And no dividing by the wager is needed.

As I said before, comps are a different case. The house will only calculate things based on their perspective and that is the a posteriori wager becasue they have to assume individual independent random amounts. What I try is to figure out how to calculate the combination of the player's a priori perspective with this well known and established a posteriori perspective of the house. But I'm still struggling a bit with it ...Quote:MentalQuote:unJonAgreed.

Which is what drives my conclusion of expected loss in $ terms being a more apples to apples way of comparing different bets.

link to original post

If you are a recreational player, maybe.

I am getting many promos with 5% cashback and sometimes higher. I have to discount this by whatever the play-thru-requirements are. Let's say promo cash is worth 60 cents on the dollar, so effectively 3% cashback. Then, I know every online game eligible for the promo with a RTP of more than 97% will be +EV. (RTP 97% implies HE 3%.) It doesn't matter if I play this at a 10 cent bet or a $200 bet. Still +EV. This is why a properly defined HE is important. Other numbers are a waste of time. I can calculate the cube root of the HE, but what use is this number?

link to original post

Quote:MentalQuote:unJonQuote:MentalQuote:unJon

Let’s assume a new roulette side bet called “Marty”.

You hand the croupier $7 and tell him you want to bet either Marty Red or Marty Black. Assume you bet Marty red.

The side bet runs the next three spins. If any of the next three spins are red, the croupier returns you $7 plus $1 in winnings. If there are no reds in the next three spins, then you lose the $7 wagered.

What would the Wizard say is the house edge of this side bet?

Expected loss is: 85.4206% * $1 - 14.5794% * $7 = -$0.16635.

House edge of $0.16635 / $7 = 2.376%

Mental and ThomasK both agree with me?

Now is it a mystery why that house edge appears lower than the 5.263% of double 0 roulette? I don’t think so. I think it’s just the denominators don’t line up so the house edge comparison isn’t very meaningful.

The right comparison in these circumstances is the expected loss in $ terms, and those are still the same.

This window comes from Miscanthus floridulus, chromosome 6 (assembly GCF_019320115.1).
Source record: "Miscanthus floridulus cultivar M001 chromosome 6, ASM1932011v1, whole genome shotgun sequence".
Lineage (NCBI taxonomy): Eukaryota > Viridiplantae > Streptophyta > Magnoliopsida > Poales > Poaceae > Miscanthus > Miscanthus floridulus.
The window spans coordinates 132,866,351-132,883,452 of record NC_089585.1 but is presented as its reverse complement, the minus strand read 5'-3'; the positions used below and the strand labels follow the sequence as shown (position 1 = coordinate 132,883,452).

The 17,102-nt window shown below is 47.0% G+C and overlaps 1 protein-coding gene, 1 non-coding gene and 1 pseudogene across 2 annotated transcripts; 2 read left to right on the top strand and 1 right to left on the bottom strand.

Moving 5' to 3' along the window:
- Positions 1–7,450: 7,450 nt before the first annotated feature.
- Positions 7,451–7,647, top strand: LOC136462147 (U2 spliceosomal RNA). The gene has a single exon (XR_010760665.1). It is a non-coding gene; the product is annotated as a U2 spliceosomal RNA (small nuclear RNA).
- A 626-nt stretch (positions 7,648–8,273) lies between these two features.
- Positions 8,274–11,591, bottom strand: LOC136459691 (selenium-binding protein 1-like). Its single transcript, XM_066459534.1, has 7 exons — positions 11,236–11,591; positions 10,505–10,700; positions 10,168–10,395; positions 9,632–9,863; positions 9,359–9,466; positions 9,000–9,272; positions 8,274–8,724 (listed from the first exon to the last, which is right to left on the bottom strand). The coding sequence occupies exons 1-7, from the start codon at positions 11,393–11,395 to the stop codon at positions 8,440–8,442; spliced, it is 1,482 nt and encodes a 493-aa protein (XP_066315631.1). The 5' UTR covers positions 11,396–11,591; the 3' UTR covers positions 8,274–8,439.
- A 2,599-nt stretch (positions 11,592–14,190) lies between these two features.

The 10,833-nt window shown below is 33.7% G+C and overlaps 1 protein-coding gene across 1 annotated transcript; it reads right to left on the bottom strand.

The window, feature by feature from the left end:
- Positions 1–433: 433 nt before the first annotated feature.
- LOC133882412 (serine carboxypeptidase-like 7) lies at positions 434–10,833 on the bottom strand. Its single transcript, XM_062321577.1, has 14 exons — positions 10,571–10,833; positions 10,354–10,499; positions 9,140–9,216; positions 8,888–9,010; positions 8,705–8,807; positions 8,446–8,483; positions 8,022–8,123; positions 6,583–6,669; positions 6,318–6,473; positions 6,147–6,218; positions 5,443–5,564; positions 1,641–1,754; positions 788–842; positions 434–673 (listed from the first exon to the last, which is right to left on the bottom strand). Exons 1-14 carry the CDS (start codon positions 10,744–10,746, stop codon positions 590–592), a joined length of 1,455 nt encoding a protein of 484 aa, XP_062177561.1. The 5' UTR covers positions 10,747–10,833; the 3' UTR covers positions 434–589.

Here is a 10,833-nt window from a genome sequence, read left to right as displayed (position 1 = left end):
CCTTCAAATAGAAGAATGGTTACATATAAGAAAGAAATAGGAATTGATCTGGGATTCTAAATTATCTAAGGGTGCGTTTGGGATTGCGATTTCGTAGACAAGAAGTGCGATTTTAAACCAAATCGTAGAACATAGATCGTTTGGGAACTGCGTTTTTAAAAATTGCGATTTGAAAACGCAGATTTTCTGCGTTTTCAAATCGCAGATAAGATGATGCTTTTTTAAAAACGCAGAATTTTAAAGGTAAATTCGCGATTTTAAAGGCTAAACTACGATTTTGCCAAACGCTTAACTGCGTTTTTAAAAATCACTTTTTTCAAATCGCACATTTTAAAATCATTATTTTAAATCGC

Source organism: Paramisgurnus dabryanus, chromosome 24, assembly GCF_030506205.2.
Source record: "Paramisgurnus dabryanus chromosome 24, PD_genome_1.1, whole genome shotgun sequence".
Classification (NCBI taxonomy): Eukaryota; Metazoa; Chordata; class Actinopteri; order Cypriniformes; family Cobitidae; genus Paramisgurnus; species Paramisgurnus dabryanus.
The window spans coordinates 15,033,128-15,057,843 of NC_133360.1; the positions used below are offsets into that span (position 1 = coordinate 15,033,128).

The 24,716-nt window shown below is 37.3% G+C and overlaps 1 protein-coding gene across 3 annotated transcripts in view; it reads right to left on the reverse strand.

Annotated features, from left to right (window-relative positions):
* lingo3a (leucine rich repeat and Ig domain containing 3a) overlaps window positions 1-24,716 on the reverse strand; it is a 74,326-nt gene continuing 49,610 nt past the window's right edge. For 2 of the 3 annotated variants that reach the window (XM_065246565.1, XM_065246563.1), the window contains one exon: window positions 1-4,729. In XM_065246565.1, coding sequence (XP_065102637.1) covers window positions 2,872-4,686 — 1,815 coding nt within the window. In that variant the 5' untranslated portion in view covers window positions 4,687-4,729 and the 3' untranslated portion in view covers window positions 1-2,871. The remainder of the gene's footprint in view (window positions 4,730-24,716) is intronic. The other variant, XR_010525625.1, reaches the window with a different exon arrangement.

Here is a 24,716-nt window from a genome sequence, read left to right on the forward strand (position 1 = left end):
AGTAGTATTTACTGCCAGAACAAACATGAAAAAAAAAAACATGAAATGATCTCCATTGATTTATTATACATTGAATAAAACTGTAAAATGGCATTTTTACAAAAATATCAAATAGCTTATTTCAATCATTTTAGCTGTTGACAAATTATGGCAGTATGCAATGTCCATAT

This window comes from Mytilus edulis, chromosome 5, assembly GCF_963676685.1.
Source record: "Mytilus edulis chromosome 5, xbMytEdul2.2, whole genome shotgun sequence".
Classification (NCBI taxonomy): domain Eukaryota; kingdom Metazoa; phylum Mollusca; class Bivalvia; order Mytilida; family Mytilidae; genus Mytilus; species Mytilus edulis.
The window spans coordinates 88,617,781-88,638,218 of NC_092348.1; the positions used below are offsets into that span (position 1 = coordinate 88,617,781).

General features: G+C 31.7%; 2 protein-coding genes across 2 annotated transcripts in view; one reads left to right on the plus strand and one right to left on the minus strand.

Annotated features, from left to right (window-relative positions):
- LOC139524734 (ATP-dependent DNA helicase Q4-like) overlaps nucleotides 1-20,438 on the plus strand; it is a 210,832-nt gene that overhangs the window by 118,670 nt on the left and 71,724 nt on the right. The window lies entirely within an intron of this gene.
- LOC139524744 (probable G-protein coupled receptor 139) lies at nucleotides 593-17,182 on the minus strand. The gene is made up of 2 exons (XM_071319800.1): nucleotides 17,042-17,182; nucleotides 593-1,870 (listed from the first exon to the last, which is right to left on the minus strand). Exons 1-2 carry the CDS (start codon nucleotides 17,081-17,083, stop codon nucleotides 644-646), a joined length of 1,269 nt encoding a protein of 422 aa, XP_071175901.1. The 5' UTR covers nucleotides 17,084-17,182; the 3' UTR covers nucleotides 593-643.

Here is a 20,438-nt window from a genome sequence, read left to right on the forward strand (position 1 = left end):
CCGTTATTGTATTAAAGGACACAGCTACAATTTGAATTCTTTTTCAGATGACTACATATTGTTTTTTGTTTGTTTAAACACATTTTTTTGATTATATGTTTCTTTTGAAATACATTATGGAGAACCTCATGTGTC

In a three step Marty on a double zero wheel you gamble on average 3.160665 units at the house edge of 5.263% you get right to the -$0.16635 that you have for the expected loss of the Marty side bet.

Thoughts?

link to original post

No. The house edge is always the expect loss divided by the money in play and at risk. I can place a $1000 bet on 00 on an online Roulette layout and then take it back before the wheel spins. I am a fricking genius. I learned how to cut the house edge to zero on a very large Roulette bet?

link to original post

Mental, I don’t think we disagree. But what is your calculation of the house edge on this hypothetical side bet Marty?

link to original post

If you can find a casino that will rate you on $7 of action in those cases where you only made a single $1 bet, then your number is perfect. If you can get more than 2.376% cashback, you have a +EV game. The cashback more than offsets the house edge.

I have a really hard time finding casinos that will rate me or comp me on money that stayed in my pocket or on bets that I took back. he HE on a game is only really useful to figure out how much it is costing you to play and whether the comps/cash/fun offset that cost.

link to original post

I’ve given this more thought and don’t get your issue with it. Marty side bet has a 2.376% house edge on $7. Casino can rate that. No issue. Bet takes three spins of the wheel to resolve. It’s equivalent to a 5.26% HE rating on someone betting a $1 three-step marty each roll. Math is equivalent.